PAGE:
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When Shirley Babashoff called out the East Germans for doping, it wasn’t just athlete vs. athlete. It was capitalism vs. communism. When Nancy Kerrigan was attacked -- and Tonya Harding's ex-husband was found to be involved -- it was similar. It was white collar vs. blue collar. City vs. country.
Rivalries take root fast, and bad blood can be fun. Let’s take a look at two fresh rivalries from the current Olympics in Rio.
1. Women’s Swimming: Lilly King Vs. Yulia Efimova
There were shades of Babashoff vs. East Germany after the American swimmer Lilly King spoke bluntly about her Russian competitor, Yulia Efimova, who was found guilty of doping as recently as March of this year. Efimova and King were the frontrunners for the 100m breaststroke. Sparring began in the semifinal, when Efimova held up a wagging No. 1 finger following her first place finish.
Seeing the Russian's gesture on a TV screen in the "ready room," King responded with a wag of her own.
“You know, you're shaking your finger ‘number one,’ and you've been caught for drug cheating. I'm just not, you know, not a fan," King said after her own semifinal victory.
With the Twitterverse clamoring over those initial jabs, the next night’s final was nothing short of a showdown. King beat Efimova by more than half a second, and she didn’t exactly let the swimming do the talking. After winning, the American punched the water triumphantly in Efimova’s lane (though she says it wasn't on purpose) and then didn't acknowledge her opponent after the race concluded or during the podium proceedings.
King threw more shade Efimova’s way by saying that the gold medal would be sweeter “knowing [she] did it clean.”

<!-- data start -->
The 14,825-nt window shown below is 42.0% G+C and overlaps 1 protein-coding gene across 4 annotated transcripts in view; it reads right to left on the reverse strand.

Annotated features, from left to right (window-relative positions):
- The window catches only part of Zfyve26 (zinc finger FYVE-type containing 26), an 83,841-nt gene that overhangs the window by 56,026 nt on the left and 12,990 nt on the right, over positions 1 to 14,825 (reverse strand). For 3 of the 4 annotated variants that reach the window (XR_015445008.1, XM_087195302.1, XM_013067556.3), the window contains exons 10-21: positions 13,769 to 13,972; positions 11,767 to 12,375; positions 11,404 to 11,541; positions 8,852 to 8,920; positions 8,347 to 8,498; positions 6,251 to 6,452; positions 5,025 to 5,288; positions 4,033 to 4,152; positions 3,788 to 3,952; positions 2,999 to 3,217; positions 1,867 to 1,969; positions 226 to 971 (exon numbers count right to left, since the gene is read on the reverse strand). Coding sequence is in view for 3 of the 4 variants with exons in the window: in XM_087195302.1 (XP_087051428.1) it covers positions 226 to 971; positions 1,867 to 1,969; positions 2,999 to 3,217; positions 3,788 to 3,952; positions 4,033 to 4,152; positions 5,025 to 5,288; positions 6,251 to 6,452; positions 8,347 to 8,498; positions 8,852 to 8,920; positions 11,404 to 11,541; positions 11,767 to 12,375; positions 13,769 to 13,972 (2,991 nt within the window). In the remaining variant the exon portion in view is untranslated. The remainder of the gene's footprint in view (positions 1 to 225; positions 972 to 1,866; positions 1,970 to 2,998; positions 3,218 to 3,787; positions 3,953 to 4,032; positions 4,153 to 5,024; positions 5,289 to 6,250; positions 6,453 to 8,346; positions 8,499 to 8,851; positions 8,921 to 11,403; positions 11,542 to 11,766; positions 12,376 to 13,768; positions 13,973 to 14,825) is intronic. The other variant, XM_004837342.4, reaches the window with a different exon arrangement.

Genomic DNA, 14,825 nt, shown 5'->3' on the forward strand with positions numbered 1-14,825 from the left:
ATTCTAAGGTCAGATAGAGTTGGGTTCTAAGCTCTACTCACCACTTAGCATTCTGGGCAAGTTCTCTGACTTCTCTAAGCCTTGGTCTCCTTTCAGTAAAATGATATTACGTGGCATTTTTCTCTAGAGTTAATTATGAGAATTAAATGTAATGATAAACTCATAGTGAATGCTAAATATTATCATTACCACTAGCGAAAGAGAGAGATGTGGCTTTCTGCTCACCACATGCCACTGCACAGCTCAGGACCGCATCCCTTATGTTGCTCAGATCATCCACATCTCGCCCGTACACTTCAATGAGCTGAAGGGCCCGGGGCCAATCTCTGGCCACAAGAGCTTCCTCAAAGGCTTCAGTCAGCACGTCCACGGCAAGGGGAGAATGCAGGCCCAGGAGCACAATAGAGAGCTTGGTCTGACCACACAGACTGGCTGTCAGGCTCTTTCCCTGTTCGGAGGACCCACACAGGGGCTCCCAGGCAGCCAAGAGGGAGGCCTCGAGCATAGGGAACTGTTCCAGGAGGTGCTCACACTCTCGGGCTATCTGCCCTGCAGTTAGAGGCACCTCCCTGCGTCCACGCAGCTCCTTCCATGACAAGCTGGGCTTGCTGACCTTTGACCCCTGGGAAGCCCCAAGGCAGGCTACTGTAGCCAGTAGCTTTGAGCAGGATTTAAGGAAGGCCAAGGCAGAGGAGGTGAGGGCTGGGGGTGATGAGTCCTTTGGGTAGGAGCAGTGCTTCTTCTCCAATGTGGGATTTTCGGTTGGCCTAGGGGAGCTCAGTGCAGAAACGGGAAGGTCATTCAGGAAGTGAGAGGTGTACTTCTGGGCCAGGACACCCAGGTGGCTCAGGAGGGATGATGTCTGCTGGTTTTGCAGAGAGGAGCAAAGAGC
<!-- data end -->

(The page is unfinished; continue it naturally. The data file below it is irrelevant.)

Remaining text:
Many valorized the young American for her outspoken, no holds barred truth-telling. (Again, see the Twitterverse).
A column titled “Trash-talking, finger-wagging Lilly King is the perfect Olympian” appeared on Fox Sports. And from an Indianapolis Star column: “Lilly King’s voice of moral clarity.”
More from The Star:
Hurray for Lilly King. Her courage is worth more than the gold around her neck.
Hurray for the boldness of a teenager who defied her coach to stand up for what’s right at a time when she could have focused solely on her own dreams.
Hurray for a Hoosier who’s made her hometown (Evansville), her home state and her university (Indiana) proud not only because of her athletic prowess but also her moral strength.
King’s refusal simply to swim her laps, accept her medal and return home quietly in the face of outrage is an inspiration. And one that goes well beyond the world of sports.
Yet while Twitter and many in the media side with King, others have voiced criticism. Some made the point that Efimova’s blanket villainization as a “doper” may be unfair. Critics suggest that some of the vitriol directed her way (and on a wider scale that directed at Russian athletes) does more harm than good.
Just last week on Only A Game, Patrick Hruby questioned the morals of our collective war on doping, and that theme has continued in the wake of this controversy.
Among others, D’Arcy Maine wrote an espnW column titled “Lilly King, congrats on your gold medal, but you get no points for sportsmanship,” and Sally Jenkins of the Washington Post wrote a piece titled,“In vilifying Russian swimmer Yulia Efimova, Americans are splashing murky waters.”
Here’s Jenkins’ summary:
King, 19, is a swaggeringly great swimmer, but the rivalry between her and 24-year-old Efimova in the breaststroke is hardly a simple matter of a clean swimmer prevailing over “drug cheating,” as King put it. The facts of Efimova’s case aren’t nearly so clear cut despite the self-righteous Cold War shunning of her. It’s worth looking a little more closely at the human face of Efimova and maybe even standing in her place for a minute. As she suggested tearfully the other night, “You can just try and understand me, like if you switch you and I.”
2. Women’s Soccer: Hope Solo Vs. Brazil
It's really too bad the U.S. Women's National Team, which was eliminated by Sweden on Friday, won't face Brazil — because a couple of pre-tournament tweets from U.S. goalkeeper Hope Solo would have spiced things up.
Before she left for Rio, Solo wanted to be prepared for the Zika virus...
Fans in Brazil jeered Solo just about every time she touched the ball — and especially when she took goal kicks.
Solo expressed some remorse.
"I feel a little bit bad because when you come here you learn for yourself," Solo told the Associated Press. "I think that we've been very hard on the local people.”
But that didn't stop fans in Brazil from heckling Solo. Alas, a Brazil vs. U.S. matchup would have been interesting indeed.
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